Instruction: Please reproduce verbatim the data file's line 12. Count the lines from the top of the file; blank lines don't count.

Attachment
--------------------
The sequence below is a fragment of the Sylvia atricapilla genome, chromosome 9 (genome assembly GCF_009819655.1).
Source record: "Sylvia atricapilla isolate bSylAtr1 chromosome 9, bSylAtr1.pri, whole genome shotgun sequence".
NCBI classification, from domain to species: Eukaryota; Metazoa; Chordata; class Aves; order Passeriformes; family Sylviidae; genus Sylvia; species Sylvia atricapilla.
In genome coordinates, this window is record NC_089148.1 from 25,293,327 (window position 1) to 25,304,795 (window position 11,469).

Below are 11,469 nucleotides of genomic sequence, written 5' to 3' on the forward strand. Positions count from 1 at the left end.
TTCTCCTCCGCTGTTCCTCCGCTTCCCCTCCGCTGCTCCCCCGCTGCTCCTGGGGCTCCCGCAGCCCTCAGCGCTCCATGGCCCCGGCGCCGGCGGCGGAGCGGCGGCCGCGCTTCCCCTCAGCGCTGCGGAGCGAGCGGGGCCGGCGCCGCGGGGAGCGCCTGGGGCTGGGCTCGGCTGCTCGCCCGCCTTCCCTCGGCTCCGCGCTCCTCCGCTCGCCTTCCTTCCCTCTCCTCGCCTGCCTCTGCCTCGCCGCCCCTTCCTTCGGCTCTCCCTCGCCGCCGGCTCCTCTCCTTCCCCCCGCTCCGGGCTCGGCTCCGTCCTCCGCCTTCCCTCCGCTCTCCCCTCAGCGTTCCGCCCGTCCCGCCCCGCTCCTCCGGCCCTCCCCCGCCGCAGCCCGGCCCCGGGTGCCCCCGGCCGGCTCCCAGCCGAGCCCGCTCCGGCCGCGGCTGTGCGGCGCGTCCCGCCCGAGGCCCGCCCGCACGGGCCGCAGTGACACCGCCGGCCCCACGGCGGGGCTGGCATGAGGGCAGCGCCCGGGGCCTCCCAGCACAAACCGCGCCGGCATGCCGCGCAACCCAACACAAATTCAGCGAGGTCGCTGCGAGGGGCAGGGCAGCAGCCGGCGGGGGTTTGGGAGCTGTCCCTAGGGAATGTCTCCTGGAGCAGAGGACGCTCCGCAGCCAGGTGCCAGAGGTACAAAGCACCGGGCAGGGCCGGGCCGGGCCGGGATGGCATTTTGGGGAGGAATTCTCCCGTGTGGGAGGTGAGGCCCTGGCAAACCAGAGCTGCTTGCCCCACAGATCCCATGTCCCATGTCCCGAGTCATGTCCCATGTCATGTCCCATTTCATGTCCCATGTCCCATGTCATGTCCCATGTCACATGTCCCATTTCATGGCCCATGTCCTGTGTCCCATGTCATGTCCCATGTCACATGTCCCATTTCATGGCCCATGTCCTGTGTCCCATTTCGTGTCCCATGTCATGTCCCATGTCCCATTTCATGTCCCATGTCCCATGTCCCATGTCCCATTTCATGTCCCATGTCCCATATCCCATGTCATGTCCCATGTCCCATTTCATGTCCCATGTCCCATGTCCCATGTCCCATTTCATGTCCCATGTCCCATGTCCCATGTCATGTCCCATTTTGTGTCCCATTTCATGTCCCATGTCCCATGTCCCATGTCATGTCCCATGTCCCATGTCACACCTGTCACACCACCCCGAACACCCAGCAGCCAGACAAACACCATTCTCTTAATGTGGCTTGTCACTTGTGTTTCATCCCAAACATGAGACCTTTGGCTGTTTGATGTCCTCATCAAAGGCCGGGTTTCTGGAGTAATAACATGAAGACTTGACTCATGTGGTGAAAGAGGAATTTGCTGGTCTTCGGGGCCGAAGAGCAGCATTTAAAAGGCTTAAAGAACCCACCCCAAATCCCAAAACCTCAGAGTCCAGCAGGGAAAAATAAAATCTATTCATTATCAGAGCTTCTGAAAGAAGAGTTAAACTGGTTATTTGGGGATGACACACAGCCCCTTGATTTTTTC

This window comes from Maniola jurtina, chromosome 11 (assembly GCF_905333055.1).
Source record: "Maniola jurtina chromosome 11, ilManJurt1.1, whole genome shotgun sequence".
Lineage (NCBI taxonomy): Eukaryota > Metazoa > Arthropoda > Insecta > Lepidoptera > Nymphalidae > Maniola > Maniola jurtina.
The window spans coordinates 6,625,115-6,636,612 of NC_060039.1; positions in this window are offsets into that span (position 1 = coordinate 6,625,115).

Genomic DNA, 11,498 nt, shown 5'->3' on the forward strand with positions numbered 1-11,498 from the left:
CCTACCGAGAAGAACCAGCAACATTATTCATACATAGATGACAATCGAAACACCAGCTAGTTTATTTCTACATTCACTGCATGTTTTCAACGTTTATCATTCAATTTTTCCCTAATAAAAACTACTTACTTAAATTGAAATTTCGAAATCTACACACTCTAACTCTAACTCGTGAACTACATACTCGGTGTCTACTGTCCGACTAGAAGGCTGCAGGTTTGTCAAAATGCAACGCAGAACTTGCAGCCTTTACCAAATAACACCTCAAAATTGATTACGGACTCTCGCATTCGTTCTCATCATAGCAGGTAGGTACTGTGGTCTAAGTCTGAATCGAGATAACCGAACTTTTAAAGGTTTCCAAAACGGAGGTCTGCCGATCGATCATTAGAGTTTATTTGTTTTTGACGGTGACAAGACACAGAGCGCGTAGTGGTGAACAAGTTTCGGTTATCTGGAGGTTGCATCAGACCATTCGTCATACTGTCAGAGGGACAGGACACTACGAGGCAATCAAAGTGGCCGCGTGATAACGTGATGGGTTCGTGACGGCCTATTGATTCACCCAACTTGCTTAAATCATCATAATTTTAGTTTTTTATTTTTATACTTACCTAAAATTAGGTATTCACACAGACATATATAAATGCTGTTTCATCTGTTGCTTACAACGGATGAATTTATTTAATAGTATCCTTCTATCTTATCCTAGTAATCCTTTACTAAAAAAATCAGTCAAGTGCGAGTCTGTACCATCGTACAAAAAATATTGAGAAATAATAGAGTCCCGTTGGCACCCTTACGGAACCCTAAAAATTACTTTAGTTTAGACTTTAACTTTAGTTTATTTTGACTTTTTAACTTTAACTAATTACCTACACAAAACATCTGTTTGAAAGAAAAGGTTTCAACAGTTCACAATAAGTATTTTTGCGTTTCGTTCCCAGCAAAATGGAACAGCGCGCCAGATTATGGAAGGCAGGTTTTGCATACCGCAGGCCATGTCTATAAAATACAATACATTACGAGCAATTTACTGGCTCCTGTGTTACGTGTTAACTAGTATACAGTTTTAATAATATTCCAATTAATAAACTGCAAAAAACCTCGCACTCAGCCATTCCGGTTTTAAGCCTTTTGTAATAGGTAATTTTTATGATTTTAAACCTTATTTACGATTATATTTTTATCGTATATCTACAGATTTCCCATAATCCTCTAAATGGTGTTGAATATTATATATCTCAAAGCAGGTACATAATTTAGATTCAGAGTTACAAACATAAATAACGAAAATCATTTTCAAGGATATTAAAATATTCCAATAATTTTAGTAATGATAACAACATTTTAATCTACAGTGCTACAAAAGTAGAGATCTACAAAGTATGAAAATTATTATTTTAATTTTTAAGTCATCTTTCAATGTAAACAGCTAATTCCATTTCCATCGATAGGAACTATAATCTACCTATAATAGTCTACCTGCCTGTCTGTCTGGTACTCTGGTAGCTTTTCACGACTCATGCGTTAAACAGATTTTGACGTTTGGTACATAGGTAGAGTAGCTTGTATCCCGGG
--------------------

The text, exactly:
CCTACCGAGAAGAACCAGCAACATTATTCATACATAGATGACAATCGAAACACCAGCTAGTTTATTTCTACATTCACTGCATGTTTTCAACGTTTATCATTCAATTTTTCCCTAATAAAAACTACTTACTTAAATTGAAATTTCGAAATCTACACACTCTAACTCTAACTCGTGAACTACATACTCGGTGTCTACTGTCCGACTAGAAGGCTGCAGGTTTGTCAAAATGCAACGCAGAACTTGCAGCCTTTACCAAATAACACCTCAAAATTGATTACGGACTCTCGCATTCGTTCTCATCATAGCAGGTAGGTACTGTGGTCTAAGTCTGAATCGAGATAACCGAACTTTTAAAGGTTTCCAAAACGGAGGTCTGCCGATCGATCATTAGAGTTTATTTGTTTTTGACGGTGACAAGACACAGAGCGCGTAGTGGTGAACAAGTTTCGGTTATCTGGAGGTTGCATCAGACCATTCGTCATACTGTCAGAGGGACAGGACACTACGAGGCAATCAAAGTGGCCGCGTGATAACGTGATGGGTTCGTGACGGCCTATTGATTCACCCAACTTGCTTAAATCATCATAATTTTAGTTTTTTATTTTTATACTTACCTAAAATTAGGTATTCACACAGACATATATAAATGCTGTTTCATCTGTTGCTTACAACGGATGAATTTATTTAATAGTATCCTTCTATCTTATCCTAGTAATCCTTTACTAAAAAAATCAGTCAAGTGCGAGTCTGTACCATCGTACAAAAAATATTGAGAAATAATAGAGTCCCGTTGGCACCCTTACGGAACCCTAAAAATTACTTTAGTTTAGACTTTAACTTTAGTTTATTTTGACTTTTTAACTTTAACTAATTACCTACACAAAACATCTGTTTGAAAGAAAAGGTTTCAACAGTTCACAATAAGTATTTTTGCGTTTCGTTCCCAGCAAAATGGAACAGCGCGCCAGATTATGGAAGGCAGGTTTTGCATACCGCAGGCCATGTCTATAAAATACAATACATTACGAGCAATTTACTGGCTCCTGTGTTACGTGTTAACTAGTATACAGTTTTAATAATATTCCAATTAATAAACTGCAAAAAACCTCGCACTCAGCCATTCCGGTTTTAAGCCTTTTGTAATAGGTAATTTTTATGATTTTAAACCTTATTTACGATTATATTTTTATCGTATATCTACAGATTTCCCATAATCCTCTAAATGGTGTTGAATATTATATATCTCAAAGCAGGTACATAATTTAGATTCAGAGTTACAAACATAAATAACGAAAATCATTTTCAAGGATATTAAAATATTCCAATAATTTTAGTAATGATAACAACATTTTAATCTACAGTGCTACAAAAGTAGAGATCTACAAAGTATGAAAATTATTATTTTAATTTTTAAGTCATCTTTCAATGTAAACAGCTAATTCCATTTCCATCGATAGGAACTATAATCTACCTATAATAGTCTACCTGCCTGTCTGTCTGGTACTCTGGTAGCTTTTCACGACTCATGCGTTAAACAGATTTTGACGTTTGGTACATAGGTAGAGTAGCTTGTATCCCGGG